Back

Highly Purified Water (HPW) for Pharmaceutical Use

Pharmatec

Highly Purified Water (HPW) is water of the highest quality for use in the pharmaceutical and biopharmaceutical industries. Its quality is defined by the European Pharmacopoeia (PhEur, 8th Edition 2014):

 

Highly Purified Water is intended for use in the preparation of products where water of high biological quality is needed, except where Water for Injections (WFI) is required. Highly Purified Water meets the same quality standards as WFI but the production methods are considered less reliable than distillation, and thus it is considered unacceptable for use as WFI.

 

For the production of Water for Injection, the current edition of the European Pharmacopoeia (PhEur, 8th Edition 2014) states that distillation “… currently remains the only official method for WFI.” Contrary to the European Pharmacopoeia, both the United States and Japanese Pharmacopoeias allow a cold membrane-based process for the generation of WFI, i.e. single or double-pass reverse osmosis, deionization and ultrafiltration.

 

In the past years, an increasing number of Bosch customers in Europe have decided to use HPW for their pharmaceutical or biopharmaceutical production. The high purity of HPW corresponds to that of WFI, especially regarding bacterial endotoxins and conductivity. This makes it a cost saving alternative media for cleaning as well as for other processes where the use of WFI is not required. Furthermore, HPW can be used for several cold processes instead of cooling down WFI.

 

Technically, the extension of a conventional purified water generation system to produce HPW is fairly simple: by adding an additional ultrafiltration (UF) module after the last step of PW generation, HPW quality will be achieved. Depending on the size and output of the system, one or more UF cartridges will be installed.

 

Bosch uses UF modules from the leading supplier in the market, which ensures reliable function and long lifetime of the membranes. These UF modules can be individually tested for integrity and sanitized chemically or with hot water, depending on the design of the generation system. Worldwide service is provided by the local support of our supplier, combined with the global availability of Bosch After-sales Services.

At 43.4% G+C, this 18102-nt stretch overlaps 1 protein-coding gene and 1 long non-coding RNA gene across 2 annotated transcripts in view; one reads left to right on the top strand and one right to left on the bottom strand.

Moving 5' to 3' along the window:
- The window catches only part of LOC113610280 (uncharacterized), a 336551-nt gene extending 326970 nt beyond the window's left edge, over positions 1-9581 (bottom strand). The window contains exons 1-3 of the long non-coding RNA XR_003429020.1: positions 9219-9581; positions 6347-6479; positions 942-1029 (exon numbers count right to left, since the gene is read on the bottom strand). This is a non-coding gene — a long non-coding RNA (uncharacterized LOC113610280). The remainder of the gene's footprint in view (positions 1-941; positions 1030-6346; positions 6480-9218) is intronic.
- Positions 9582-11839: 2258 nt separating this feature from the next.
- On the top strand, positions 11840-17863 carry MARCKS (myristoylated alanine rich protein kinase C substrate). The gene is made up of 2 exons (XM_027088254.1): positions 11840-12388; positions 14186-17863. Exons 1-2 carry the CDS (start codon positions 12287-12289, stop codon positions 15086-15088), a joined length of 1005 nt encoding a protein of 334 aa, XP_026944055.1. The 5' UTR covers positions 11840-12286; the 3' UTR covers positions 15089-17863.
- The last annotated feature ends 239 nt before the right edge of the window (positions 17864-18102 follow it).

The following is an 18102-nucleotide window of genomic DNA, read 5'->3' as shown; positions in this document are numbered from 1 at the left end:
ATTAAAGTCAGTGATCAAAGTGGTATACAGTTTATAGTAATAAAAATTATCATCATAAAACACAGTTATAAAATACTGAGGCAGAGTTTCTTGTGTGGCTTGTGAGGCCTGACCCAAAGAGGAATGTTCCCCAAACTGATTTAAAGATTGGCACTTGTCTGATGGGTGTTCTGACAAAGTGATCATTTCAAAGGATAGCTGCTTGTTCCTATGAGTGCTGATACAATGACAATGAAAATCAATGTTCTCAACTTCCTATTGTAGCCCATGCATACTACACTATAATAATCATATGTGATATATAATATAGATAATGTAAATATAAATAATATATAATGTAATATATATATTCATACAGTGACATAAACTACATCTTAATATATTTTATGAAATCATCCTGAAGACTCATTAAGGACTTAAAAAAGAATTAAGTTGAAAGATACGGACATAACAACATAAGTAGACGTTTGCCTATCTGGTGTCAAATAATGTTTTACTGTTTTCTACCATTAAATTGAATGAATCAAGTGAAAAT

Links

 

Contact
Klaus H. Schreiber
Marketing Responsible
phone: +49 351 28278-833
email: Klaus.schreiber@bosch.com

Share

4 Responses

  1. Jane says:

    Safeness is next to healthiness. I enjoying reading your article. Thank your for giving us information about this.

  2. Tammy says:

    Hello,

    My name is Tammy and I am currently working on my thesis regarding Highly Purified Water system for pharmceutical industry.
    I wondering if you have any information on some examples of the applications that HPW may be used for?

    I have researched that HPW may used in lieu of final rinse for equipment, but am not sure if this is entirely correct.

    Thank you for help,
    Tammy

    • Annette Soyke Annette Soyke says:

      Hello Tammy,
      Thank you for your interest. One of my colleagues will get in contact with you soon to answer your question. Best regards, Annette

    • Schreiber, Klaus H. says:

      Dear Tammy,
      the term HPW is only used in Europe and it has been defined since the current European Pharmacopeia (PhEur) requires that WFI needs to be generated by means of destillation. The Pharmacopeia also states for which operation or process a specific water quality can be used. This means that if WFI is defined by the PhEur for the final rinse then HPW may definitely NOT be used, even though it has the same quaity. In order to answer your question you need to look into the pharmacopeia and check which water qualities are defined for specific operations or processes. The next edition of the PhEur which will be launched in 2017 will also allow other technologies for WFI generation, e.g. a reverse osmosis (which is already used for PW generation). This means that in the future the term HPW will most likely disappear.
      We hope this ansrwersyour question. If not feel free to get back to us.
      Best regards and all the best for your thesis :-)!

Leave a Reply

CAPTCHA
*

Top of page